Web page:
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Pain illusion

Avner Bergstein
Experiences with autistic and primitive mental states have significant implications for our understanding of obsessionality. Consequently, obsessionality is seen as an attempt at a massive simplification of experience, in order to deal with the pain inherent in the encounter with intense emotional experience and with the separateness of an enigmatic object that eludes one's omnipotent control. Moreover, early loss and a precocious awareness of separateness often play roles in the withdrawal to obsessional thinking and verbosity, and to an illusion of omnipotent control of the object...
October 14, 2016: Journal of the American Psychoanalytic Association
Jessie Barbin, Vanessa Seetha, Jean-Marie Casillas, Jean Paysant, Dominic Perennou
OBJECTIVE: Phantom limb pain (PLP) is a major problem after limb amputation. Mirror therapy (MT) is a non-pharmacological treatment using representations of movement, the efficacy of which in reducing PLP remains to be clarified. Here, we present the first systematic review on MT efficacy in phantom limb pain (PLP) and phantom limb movement (PLM) in amputees (lower or upper limb). MATERIAL/PATIENTS AND METHODS: A search on MEDLINE, COCHRANE DATABASE and EMBASE, crossing the key words "phantom limb" and "mirror therapy" found studies which were read and analyzed according the PRISMA statement...
September 2016: Annals of Physical and Rehabilitation Medicine
Michael Shulman
Analysts have often described their work as depriving, painful, and hard to endure, while its pleasures have been the subject of little commentary. The real history and ongoing temptations of boundary violation long ago made the gratifications of psychoanalytic work a matter of anxiety. Analysts' pleasure in their work was problematized. Some of this problematizing is necessary because of real risk, but much of it is not only unnecessary but misleading and destructive. Psychoanalysts pursue achievement of a unique form of human intimacy, yet acquired habits of professional modesty and humility have encouraged the illusion that analyzing can occur without desire or ambition on the analyst's part...
August 2016: Journal of the American Psychoanalytic Association
J Pamment, J E Aspell
BACKGROUND: Chronic pain is a growing societal concern that warrants scientific investigation, especially given the ineffectiveness of many treatments. Given evidence that pain experience relies on multisensory integration, there is interest in using body ownership illusions for reducing acute pain. AIM: In the present study, we investigate whether patients' experience of chronic pain could be reduced by full body illusions (FBIs) that cause participants to dissociate from their own body...
August 10, 2016: European Journal of Pain: EJP
Michael K Boettger, Günter Ditze, Karl-Juergen Bär, Eva Maria Krüdewagen, Hans-Georg Schaible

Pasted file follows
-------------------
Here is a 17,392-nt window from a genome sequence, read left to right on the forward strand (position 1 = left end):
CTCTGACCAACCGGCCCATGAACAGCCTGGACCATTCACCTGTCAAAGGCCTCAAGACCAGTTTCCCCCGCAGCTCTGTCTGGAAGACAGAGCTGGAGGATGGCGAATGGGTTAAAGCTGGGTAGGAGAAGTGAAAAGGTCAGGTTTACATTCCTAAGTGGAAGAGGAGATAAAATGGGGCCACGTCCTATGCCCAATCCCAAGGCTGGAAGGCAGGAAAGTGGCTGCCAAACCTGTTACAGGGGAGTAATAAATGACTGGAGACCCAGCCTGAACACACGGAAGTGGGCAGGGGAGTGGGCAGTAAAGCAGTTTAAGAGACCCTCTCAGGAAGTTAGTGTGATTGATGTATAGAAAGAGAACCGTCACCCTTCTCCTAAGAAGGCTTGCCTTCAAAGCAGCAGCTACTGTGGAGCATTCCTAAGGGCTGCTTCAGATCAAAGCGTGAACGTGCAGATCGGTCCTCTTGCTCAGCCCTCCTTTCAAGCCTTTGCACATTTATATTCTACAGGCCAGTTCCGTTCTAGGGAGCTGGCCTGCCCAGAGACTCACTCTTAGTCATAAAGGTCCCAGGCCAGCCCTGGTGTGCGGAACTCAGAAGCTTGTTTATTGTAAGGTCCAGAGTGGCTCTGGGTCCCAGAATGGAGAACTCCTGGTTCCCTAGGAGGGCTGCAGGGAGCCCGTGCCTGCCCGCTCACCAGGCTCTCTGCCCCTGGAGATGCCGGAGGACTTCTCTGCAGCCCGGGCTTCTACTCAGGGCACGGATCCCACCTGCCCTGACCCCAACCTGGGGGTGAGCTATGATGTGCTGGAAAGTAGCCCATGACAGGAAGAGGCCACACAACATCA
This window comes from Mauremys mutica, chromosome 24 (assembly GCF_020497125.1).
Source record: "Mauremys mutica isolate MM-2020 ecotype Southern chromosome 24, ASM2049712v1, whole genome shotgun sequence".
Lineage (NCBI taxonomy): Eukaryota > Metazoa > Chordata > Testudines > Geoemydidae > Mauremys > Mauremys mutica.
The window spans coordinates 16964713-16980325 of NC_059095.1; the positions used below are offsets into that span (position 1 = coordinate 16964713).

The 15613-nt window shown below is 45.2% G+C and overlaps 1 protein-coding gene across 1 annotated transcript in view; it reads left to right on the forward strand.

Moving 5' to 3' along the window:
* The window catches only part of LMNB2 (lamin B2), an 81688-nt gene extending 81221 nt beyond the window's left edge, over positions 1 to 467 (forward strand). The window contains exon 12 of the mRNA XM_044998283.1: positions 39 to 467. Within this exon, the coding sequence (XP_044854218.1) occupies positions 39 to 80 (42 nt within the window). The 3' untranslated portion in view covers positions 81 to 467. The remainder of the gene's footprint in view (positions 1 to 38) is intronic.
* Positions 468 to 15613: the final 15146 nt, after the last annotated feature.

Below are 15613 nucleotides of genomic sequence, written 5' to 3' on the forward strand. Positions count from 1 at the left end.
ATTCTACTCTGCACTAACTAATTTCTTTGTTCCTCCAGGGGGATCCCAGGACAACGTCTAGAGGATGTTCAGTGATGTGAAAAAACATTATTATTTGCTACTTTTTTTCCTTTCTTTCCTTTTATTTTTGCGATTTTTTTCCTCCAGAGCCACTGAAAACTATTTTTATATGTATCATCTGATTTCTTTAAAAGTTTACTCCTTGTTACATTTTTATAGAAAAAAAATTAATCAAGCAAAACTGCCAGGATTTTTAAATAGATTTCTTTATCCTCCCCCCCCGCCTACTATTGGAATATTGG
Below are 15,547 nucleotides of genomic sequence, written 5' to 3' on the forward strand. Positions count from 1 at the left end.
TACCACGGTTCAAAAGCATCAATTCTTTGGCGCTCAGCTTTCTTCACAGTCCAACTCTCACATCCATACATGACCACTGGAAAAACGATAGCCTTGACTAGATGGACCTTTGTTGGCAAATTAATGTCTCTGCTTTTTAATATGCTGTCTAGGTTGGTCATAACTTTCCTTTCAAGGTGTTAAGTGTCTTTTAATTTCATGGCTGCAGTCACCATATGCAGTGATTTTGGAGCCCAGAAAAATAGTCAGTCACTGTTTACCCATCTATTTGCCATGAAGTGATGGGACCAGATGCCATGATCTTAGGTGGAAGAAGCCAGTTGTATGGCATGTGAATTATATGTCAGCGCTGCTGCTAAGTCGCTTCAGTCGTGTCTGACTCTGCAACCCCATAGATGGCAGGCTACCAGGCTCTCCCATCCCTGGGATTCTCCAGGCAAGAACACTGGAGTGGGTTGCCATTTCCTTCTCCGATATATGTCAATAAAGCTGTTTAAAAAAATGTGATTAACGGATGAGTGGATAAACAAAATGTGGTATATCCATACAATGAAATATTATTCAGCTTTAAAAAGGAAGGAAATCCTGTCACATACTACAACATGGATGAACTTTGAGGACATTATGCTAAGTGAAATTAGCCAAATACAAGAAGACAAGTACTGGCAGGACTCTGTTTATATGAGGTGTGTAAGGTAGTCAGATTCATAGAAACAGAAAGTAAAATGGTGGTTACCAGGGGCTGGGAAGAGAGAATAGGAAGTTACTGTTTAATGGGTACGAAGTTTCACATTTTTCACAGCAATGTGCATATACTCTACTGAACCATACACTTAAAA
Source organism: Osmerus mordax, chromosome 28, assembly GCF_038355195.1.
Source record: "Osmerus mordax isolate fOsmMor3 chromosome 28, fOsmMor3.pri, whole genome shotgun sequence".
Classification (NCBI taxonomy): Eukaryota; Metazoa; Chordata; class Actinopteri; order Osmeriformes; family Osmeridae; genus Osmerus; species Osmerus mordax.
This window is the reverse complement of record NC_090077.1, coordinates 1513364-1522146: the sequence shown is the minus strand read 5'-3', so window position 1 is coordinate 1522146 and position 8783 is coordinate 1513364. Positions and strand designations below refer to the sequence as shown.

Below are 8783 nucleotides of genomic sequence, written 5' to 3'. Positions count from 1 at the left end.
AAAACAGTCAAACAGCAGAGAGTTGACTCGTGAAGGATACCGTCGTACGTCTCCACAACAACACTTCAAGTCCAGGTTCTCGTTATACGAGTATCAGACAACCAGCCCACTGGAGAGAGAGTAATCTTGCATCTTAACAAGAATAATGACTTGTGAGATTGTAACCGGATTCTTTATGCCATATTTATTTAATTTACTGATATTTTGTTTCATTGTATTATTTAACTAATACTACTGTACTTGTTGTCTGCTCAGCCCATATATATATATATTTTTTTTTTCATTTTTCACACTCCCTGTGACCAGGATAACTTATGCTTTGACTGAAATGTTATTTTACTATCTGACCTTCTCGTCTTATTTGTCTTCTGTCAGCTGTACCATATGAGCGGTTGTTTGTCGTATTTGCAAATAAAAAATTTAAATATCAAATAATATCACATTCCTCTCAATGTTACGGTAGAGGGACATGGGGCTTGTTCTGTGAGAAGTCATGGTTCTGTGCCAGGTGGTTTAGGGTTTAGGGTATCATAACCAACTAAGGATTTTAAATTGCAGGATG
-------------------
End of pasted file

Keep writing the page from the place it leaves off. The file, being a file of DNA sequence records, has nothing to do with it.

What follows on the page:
Simultaneous presentation of alternating innocuous warm and cold stimuli induces in most humans a painful sensation called thermal grill illusion (TGI). Here, pain is elicited although nociceptors are not activated. Upon back-translation of behavioural correlates from humans to animals, we found that neither cats nor rodents show adverse reactions when exposed to TGI stimulation. These results question that a TGI observed as a pain-related change in behaviour can be elicited in animals. While distinct neuronal patterns as previously reported may be measurable in animals upon TGI stimulation, their translational meaning towards the sensation elicited in humans is unclear...
October 15, 2016: Behavioural Brain Research
Matteo Martini
In the last few years a branch of pain research has been focussing on the modulatory effects of the vision of the body on pain perception. So, for instance, the vision of one's own real body has been proven to induce analgesic effects. On the other hand, bodily illusions such as the rubber hand illusion have provided new tools for the study of perceptual processes during altered body ownership states. Recently, new paradigms of body ownership made use of a technology that is going places both in clinical and in experimental settings, i...
July 2016: Consciousness and Cognition
J Barbin, V Seetha, J M Casillas, J Paysant, D Pérennou
BACKGROUND AND OBJECTIVE: Phantom limb pain (PLP) is a major problem after limb amputation. Mirror therapy (MT) is a non-pharmacological treatment using representations of movement, the efficacy of which in reducing PLP remains to be clarified. Here, we present the first systematic review on MT efficacy in PLP and phantom limb movement (PLM) in amputees (lower or upper limb). METHODS: A search on Medline, Cochrane Database and Embase, crossing the keywords "Phantom Limb" and "Mirror Therapy" found studies which were read and analyzed according the PRISMA statement...
September 2016: Annals of Physical and Rehabilitation Medicine
Pierre-Henri Castel
From two semi-popularised, but scientifically correct, texts, that provide a typical look of academic awareness of depressive phenomena, an attempt will be made to show what spontaneous medical naturalism involves, including the moral aspect of mental symptoms. The concept of moral from its common use that circles around the social and relational rules that make up the fabric of civilisation. This medical naturalism disqualifies, as an epiphenomenon, this fact: the intentional dimension of psychic facts, but also cases where the intention contained in a state of mind counts as intended, i...
April 2016: Revista Colombiana de Psiquiatría
Eduardo Rendón-Quintero, Rodolfo Rodríguez-Gómez
INTRODUCTION: Suicide is a major public health problem. It covers about half of violent deaths and results in approximately one million deaths annually. Although completed suicide rates in Colombia are relatively low when compared with other countries, suicidal behavior, represented not only by completed suicide, is a significant mental health problem. OBJECTIVE: To understand life experiences of a group of subjects related to the phenomenon of ideation and suicide attempt...
April 2016: Revista Colombiana de Psiquiatría
Mariella Pazzaglia, Patrick Haggard, Giorgio Scivoletto, Marco Molinari, Bigna Lenggenhager
PURPOSE: Spinal cord injury (SCI), a profound impairment of sensorimotor functions, is often associated with pain related phenomena, including mechanical allodynia, a condition in which non-painful tactile sensation is perceived as pain. Pain and somatic sensation are undeniable markers of normal bodily awareness. However, the mechanism by which they are integrated into a coherent sense of the bodily self remains largely unclear. In this study, we investigated the effect of high-level multisensory manipulation on subjective experiences of pain, touch, and body-ownership...